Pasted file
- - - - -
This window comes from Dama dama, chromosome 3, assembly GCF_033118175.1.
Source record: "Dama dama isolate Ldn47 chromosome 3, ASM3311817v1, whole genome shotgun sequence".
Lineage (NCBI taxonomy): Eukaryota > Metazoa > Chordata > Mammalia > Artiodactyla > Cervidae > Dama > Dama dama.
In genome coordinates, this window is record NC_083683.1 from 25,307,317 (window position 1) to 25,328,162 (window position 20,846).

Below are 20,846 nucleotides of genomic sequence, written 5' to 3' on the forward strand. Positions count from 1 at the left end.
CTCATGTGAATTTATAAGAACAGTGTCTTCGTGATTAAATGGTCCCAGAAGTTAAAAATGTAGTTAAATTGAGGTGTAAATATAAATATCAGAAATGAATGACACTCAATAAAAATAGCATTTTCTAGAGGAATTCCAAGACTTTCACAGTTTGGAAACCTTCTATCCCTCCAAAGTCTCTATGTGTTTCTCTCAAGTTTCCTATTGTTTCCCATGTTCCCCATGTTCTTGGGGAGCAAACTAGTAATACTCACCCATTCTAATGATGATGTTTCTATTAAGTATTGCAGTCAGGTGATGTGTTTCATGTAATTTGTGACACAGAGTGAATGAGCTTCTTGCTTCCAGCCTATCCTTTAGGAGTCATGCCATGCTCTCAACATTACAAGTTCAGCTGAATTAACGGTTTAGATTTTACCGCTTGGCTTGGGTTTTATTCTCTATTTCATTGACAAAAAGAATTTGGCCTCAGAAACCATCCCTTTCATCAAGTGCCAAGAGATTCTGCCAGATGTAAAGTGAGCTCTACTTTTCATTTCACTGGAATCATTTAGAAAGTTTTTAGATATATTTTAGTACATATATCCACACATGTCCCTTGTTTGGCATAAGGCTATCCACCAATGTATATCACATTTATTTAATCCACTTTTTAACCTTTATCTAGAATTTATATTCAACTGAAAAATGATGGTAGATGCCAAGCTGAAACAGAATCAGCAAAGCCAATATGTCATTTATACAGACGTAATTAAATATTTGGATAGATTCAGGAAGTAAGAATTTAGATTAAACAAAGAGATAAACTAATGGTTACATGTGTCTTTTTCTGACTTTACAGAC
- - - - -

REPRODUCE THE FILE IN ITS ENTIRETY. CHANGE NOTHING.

This window comes from Dama dama, chromosome 3, assembly GCF_033118175.1.
Source record: "Dama dama isolate Ldn47 chromosome 3, ASM3311817v1, whole genome shotgun sequence".
Lineage (NCBI taxonomy): Eukaryota > Metazoa > Chordata > Mammalia > Artiodactyla > Cervidae > Dama > Dama dama.
In genome coordinates, this window is record NC_083683.1 from 25,307,317 (window position 1) to 25,328,162 (window position 20,846).

Below are 20,846 nucleotides of genomic sequence, written 5' to 3' on the forward strand. Positions count from 1 at the left end.
CTCATGTGAATTTATAAGAACAGTGTCTTCGTGATTAAATGGTCCCAGAAGTTAAAAATGTAGTTAAATTGAGGTGTAAATATAAATATCAGAAATGAATGACACTCAATAAAAATAGCATTTTCTAGAGGAATTCCAAGACTTTCACAGTTTGGAAACCTTCTATCCCTCCAAAGTCTCTATGTGTTTCTCTCAAGTTTCCTATTGTTTCCCATGTTCCCCATGTTCTTGGGGAGCAAACTAGTAATACTCACCCATTCTAATGATGATGTTTCTATTAAGTATTGCAGTCAGGTGATGTGTTTCATGTAATTTGTGACACAGAGTGAATGAGCTTCTTGCTTCCAGCCTATCCTTTAGGAGTCATGCCATGCTCTCAACATTACAAGTTCAGCTGAATTAACGGTTTAGATTTTACCGCTTGGCTTGGGTTTTATTCTCTATTTCATTGACAAAAAGAATTTGGCCTCAGAAACCATCCCTTTCATCAAGTGCCAAGAGATTCTGCCAGATGTAAAGTGAGCTCTACTTTTCATTTCACTGGAATCATTTAGAAAGTTTTTAGATATATTTTAGTACATATATCCACACATGTCCCTTGTTTGGCATAAGGCTATCCACCAATGTATATCACATTTATTTAATCCACTTTTTAACCTTTATCTAGAATTTATATTCAACTGAAAAATGATGGTAGATGCCAAGCTGAAACAGAATCAGCAAAGCCAATATGTCATTTATACAGACGTAATTAAATATTTGGATAGATTCAGGAAGTAAGAATTTAGATTAAACAAAGAGATAAACTAATGGTTACATGTGTCTTTTTCTGACTTTACAGAC